On Sunday we decided to be brave and headed to Grain, in Kent to attempt a slightly extreme cache, Fort Micro’s #8 (Grain Tower Battery). To retrieve this cache you had to visit a derelict fort and climb to the top. Sounds easy enough, but couple that with the fact that you can’t get to it with the tide in and that the access up it is slightly falling apart and you have yourself quite an adventure!
We teamed up with HappyCabbage again to conquer the fort and arrived on the beach at 9:30am. I’d checked tide times and low tide was 10:30am, however it was far out enough for us to easily access it. The main access to the fort was via a stone causeway which has worn away throughout the years. A surprising amount of it is still intact, but in parts we had to rock hop across stepping stones and squelch through mud.
It was at least a quarter mile along the causeway, but it was quite fun. We could gradually see the fort getting closer, and closer. Suddenly it started looking a little daunting as we realised the real size of it!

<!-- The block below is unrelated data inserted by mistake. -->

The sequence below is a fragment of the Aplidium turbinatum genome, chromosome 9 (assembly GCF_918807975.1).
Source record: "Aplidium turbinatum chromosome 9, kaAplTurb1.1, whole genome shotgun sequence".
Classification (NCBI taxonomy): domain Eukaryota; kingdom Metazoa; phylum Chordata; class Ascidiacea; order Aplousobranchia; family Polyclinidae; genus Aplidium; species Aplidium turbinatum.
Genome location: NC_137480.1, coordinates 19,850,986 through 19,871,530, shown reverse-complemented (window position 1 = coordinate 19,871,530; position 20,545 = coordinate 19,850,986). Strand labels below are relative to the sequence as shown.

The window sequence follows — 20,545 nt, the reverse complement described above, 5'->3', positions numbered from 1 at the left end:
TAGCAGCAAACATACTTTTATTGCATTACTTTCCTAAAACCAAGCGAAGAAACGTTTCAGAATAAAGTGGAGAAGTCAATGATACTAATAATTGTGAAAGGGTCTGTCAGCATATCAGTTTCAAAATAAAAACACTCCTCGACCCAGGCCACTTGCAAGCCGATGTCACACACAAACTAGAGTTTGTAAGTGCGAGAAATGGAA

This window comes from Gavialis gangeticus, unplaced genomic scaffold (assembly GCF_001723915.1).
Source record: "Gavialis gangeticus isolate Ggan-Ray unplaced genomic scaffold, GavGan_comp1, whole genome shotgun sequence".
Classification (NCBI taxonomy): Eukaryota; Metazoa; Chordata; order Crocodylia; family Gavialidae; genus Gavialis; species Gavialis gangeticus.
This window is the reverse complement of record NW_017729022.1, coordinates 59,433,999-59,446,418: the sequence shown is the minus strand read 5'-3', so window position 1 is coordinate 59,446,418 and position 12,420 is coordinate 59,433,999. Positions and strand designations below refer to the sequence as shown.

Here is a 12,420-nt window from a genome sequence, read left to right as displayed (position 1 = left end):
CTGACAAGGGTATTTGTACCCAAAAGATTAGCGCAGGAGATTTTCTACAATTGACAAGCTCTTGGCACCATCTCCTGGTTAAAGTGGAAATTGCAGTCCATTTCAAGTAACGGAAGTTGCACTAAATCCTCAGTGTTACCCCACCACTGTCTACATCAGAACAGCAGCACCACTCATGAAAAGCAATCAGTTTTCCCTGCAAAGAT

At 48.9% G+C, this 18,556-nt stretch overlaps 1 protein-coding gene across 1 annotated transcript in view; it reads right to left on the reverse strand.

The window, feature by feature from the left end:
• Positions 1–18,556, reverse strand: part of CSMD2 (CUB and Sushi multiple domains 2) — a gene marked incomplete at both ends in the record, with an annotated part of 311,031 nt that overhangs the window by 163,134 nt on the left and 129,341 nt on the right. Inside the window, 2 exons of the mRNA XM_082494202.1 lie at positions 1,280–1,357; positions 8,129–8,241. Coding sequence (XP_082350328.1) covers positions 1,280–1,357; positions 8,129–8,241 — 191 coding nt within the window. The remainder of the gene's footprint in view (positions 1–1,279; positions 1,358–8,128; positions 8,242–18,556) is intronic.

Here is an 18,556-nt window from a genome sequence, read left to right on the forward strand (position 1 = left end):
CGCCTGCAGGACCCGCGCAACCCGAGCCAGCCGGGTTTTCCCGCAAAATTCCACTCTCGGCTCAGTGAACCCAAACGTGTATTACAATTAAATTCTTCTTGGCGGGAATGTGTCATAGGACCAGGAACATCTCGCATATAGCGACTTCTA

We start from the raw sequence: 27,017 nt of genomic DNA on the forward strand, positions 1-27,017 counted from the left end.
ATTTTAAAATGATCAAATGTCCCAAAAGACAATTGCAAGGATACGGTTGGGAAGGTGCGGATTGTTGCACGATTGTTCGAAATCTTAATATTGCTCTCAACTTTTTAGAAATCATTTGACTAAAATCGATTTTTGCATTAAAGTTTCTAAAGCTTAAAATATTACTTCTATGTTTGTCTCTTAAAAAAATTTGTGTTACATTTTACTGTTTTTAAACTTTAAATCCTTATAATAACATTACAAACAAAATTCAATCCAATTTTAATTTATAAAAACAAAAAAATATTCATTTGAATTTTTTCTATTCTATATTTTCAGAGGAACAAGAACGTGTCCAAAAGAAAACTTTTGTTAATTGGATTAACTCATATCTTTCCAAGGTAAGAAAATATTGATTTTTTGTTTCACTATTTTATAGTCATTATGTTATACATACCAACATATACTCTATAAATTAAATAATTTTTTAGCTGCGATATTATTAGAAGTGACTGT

The route up was via an old aluminium ladder. Perched very wonky at the bottom of the fort, and tied to the side with a bit of old blue rope. It didn’t look stable and it didn’t look in the least bit safe. I had a sudden flash of “This is a really bad idea!” but as soon as I started to think that, HappyCabbage was on his way up!!! No turning back now then! He held the top and Andy held the bottom and I managed to get up. Phew! That was actually the worst bit of it. Once up we were able to explore the lower floor of the fort.